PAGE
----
We are in the middle of quite the tumultuous political season. The whole thing may bore you to tears. Or it may fill you loathing. But I urge to look past the yelling matches and TV ads and scandals to the facts about each candidate and where they stand on issues that are important to you, such as your education. When you do, you’ll see: your vote (or your parents’ vote) matters.
When it comes to the presidential election, for example, democrat Hillary Clinton recently unveiled a proposal to ensure that any American student can go to a public college and pay for tuition without any student debt. Democratic Senator Bernie Sanders would take the proposal one step further and make all public colleges and universities free. Some of the other presidential candidates would shift money from public schools to charter schools through a voucher program. Republican candidates Jeb Bush, Ben Carson, Ted Cruz, Carly Fiorina, Jim Gilmore, Lindsey Graham, Mike Huckabee, John Kasich, George Pataki, Rand Paul, Marco Rubio, Rick Santorum, and Donald Trump have all supported similar measures in the past.
But while national politics are big and exciting, the real difference often come sat the local level in the people you vote for in your school board. How many new teachers will be hired this year, whether you finally get new textbooks or laptops, what school in the county gets the most funding: it’s all decided by the school board.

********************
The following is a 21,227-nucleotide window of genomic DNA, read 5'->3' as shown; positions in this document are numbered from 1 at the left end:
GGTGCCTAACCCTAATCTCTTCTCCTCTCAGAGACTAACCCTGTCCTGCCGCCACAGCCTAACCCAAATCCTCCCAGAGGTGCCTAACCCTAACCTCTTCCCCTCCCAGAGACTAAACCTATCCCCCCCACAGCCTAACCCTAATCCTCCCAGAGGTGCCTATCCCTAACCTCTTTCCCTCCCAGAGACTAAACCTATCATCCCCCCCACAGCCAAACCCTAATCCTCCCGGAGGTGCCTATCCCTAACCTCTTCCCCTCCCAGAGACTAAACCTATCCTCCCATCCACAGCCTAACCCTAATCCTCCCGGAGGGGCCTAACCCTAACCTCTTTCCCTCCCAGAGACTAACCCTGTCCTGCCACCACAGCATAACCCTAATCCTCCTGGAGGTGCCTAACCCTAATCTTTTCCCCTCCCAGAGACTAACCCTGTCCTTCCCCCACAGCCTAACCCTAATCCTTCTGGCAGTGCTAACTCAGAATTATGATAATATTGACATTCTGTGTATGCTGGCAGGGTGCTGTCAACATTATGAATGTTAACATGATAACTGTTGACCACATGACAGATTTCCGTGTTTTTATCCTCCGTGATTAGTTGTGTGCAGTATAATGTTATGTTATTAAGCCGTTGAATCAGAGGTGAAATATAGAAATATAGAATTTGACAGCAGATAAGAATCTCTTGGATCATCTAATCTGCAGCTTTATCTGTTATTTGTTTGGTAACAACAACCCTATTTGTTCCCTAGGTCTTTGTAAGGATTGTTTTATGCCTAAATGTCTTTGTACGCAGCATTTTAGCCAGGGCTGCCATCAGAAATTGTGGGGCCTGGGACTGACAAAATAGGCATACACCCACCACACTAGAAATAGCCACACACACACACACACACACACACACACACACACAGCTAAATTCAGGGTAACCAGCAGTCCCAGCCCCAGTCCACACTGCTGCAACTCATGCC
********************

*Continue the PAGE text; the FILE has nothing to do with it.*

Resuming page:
The largest impact votes will have is in setting the curriculum, which may not seem as important to you as a 17- or 18-year-old about to graduate high school. But your parents’ vote will certainly matter. And if you are old enough to vote, you’ll be playing an important part in deciding the future of education in your state and in the country. Some of the presidential candidates support Common Core (a curriculum developed by a collection of governors from various states that was encouraged by the Obama administration with grant money), and some do not. Forty-five states initially chose to adopt the curriculum, but a number of states are pausing their implementation or opting out altogether. Although the National Education Association reported in 2013 that 76% of teachers support Common Core, it has drawn harsh criticism from both the left and right of the political spectrum. Much of the criticism comes from the added emphasis on standardized testing. But the unifying factor is that who you (or your parents) vote for matters a lot.
I hope by now you are getting the point: voting matters in a big way to you as a student. Really dig into the candidates (you can compare your views to the candidates at multiple websites, such as IStandWith.com) and find the ones you agree with and then cast your ballot. Because if you care about what you’re learning, the tools you’re learning with, and how you’re going to pay for college, then who you (and your parents) vote for matters.